Edited by gary p 2017-01-26 8:03 PM
2017-01-26 8:40 PM
in reply to: GMAN 19030

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Subject: RE: Bike Fit Stack help
Originally posted by GMAN 19030

Frame reach of 425-ish is typical for a size L or 56 bike from most manufacturers.  So I'm assuming you have a L or 56 frame.

Frame stack for a L/56 usually falls in the 540-560 range.

My guess is that you picked up a Quintana Roo?  Not that it really matters.

What's more important than frame stack and reach is pad stack and reach.  Those are going to be your actual contact points.

Were your suggested fit coordinates, the 526 stack / 426 reach, for frame or pad?  If it's for frame than you'll be okay.  If it's for pad you have the wrong bike frame, and by a country mile.

The difference between the frame and pad measurements results from the stem/bar/spacers/risers used in the cockpit.  For example, my bike has a frame stack and reach of 540/425.  My pad stack and reach is about 600/460.  I have a 10mm stem spacer and the bar and pad holders (w/no risers) account for the other 50mm.  Then I have my pads set about 35mm forward.

So if your suggested numbers from Tad are for pad stack and reach you're going to be way off on stack with that frame because you'll likely have a pad stack in the 630-670 range, so over 100mm more.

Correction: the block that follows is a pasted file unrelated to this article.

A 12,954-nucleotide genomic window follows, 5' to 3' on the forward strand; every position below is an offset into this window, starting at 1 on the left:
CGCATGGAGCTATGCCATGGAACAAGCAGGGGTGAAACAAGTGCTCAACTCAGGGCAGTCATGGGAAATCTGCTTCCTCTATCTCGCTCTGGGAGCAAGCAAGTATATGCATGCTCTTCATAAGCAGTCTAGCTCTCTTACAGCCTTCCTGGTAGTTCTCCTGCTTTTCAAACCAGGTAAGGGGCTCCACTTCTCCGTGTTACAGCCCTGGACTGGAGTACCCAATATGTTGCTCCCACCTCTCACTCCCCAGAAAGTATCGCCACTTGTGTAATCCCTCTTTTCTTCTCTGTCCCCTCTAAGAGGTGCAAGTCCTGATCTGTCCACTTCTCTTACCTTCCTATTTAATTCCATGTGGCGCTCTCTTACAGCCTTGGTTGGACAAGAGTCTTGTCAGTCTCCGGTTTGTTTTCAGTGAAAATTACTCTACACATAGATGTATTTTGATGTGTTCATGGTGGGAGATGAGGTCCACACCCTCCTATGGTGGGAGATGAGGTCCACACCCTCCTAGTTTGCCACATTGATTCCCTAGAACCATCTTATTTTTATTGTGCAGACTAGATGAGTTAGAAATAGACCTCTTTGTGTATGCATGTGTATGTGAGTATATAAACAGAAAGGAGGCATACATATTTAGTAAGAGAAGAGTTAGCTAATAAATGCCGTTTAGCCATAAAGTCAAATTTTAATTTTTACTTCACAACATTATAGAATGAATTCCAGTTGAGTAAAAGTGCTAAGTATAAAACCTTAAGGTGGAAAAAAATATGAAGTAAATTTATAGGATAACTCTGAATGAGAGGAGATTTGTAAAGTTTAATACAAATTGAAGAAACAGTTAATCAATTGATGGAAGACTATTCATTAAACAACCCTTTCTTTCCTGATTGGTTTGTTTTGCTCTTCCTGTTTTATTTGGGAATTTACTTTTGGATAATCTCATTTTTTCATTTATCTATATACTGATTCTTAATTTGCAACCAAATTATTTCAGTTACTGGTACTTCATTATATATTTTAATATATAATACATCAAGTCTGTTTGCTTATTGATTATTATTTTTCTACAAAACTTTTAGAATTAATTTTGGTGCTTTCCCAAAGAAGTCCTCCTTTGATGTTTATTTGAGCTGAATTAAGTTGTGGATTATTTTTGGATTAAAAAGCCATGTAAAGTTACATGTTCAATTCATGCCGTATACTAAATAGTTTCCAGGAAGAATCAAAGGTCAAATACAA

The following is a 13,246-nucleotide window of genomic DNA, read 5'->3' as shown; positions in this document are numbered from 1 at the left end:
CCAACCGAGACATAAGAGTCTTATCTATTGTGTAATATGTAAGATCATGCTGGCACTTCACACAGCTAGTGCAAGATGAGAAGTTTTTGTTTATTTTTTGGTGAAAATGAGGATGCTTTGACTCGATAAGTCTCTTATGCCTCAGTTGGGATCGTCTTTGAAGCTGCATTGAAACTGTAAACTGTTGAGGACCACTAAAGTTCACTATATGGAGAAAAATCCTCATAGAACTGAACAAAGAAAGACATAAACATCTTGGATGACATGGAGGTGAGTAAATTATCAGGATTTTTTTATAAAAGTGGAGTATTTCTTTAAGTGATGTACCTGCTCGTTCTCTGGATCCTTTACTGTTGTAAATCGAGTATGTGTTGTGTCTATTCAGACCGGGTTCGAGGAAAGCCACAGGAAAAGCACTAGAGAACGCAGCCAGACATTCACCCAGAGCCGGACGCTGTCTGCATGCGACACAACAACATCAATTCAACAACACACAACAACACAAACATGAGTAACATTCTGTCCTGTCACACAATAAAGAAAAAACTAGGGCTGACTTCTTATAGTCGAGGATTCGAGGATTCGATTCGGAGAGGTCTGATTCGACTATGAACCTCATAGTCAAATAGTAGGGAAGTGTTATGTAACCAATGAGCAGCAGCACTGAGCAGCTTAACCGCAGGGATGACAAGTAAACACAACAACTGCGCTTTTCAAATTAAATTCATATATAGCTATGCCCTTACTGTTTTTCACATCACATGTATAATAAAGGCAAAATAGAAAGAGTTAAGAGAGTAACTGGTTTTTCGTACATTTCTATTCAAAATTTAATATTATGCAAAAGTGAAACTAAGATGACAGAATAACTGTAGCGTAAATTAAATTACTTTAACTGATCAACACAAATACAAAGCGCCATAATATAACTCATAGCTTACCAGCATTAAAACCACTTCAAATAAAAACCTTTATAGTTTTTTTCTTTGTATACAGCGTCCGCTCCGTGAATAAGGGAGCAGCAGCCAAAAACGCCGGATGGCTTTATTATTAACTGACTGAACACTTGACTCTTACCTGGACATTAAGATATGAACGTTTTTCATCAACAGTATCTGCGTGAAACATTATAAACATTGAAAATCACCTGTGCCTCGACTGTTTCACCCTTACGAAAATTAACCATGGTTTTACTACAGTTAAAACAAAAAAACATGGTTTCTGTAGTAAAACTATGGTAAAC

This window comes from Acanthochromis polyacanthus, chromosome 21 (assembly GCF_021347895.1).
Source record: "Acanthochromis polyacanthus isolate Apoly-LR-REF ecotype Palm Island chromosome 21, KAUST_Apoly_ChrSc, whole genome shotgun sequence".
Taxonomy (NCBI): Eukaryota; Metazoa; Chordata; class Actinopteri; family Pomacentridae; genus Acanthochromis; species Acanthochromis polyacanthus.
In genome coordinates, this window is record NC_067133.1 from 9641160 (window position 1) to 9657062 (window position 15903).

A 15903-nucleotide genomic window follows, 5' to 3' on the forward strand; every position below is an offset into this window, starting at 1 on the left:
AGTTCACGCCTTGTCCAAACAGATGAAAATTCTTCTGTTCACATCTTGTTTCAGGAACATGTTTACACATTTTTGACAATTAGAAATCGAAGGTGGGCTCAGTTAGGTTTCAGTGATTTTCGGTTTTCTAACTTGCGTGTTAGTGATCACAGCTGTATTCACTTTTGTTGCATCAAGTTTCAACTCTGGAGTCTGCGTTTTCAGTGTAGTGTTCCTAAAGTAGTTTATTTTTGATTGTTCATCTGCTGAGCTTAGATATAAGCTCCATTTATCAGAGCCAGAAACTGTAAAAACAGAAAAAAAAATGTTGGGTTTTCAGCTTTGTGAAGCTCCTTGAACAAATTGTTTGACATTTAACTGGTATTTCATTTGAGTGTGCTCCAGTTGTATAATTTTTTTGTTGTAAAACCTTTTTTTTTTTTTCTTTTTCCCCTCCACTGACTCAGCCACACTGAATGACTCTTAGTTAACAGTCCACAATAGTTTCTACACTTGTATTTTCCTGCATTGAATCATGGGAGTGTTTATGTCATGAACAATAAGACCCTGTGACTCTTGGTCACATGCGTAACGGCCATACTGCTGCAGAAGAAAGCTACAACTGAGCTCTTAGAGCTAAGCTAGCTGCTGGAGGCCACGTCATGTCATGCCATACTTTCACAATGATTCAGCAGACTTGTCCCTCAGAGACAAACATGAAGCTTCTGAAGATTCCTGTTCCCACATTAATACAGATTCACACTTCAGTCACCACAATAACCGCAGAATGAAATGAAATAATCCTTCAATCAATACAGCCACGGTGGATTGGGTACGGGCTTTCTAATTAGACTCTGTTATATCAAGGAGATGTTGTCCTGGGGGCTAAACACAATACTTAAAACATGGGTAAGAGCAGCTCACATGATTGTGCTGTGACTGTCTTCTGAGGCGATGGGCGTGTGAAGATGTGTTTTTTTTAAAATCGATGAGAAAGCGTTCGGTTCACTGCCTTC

How tall are you?  Not that it's the most relative number but if you say you're 5'8" there's pretty much no way you should be on a size L/56 frame.




No I'm almost positive it is frame as the bike I had before was a 56 Cervelo P2 (just 20 less on stack then this one) and the fitter said it was the closet thing he could find. FYI I'm 6' and have a 32" inseam. I'm pretty positive it's the right frame I was just worried about how big of a deal that 40 difference in stack would make. Also, yes it is a QR.

In summary I guess by yall's comments I should be good and a 172.5 crank would also still be good. Thank you for the responses and if you have more to add after reading this please do.


2017-01-27 6:39 AM
in reply to: Hunting Triathlete

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Subject: RE: Bike Fit Stack help

I agree.  It's the frame coordinates.

Did Tad not give you pad stack and reach in the fitting.  Tad is really good so I'd be surprised if they're not on your report somewhere.

2017-01-27 8:29 AM
in reply to: GMAN 19030

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Subject: RE: Bike Fit Stack help
No, but I think what I got was just a simple set of measurements for the list of bikes that he provided me as far as fit. For QR he showed M or L which is why I was a little worried when I saw the difference. After your help and others I'm thinking now that I will be fine. I also think he may not have because I'm not super serious about it and my biggest concern was a fit that would not aggregate my back.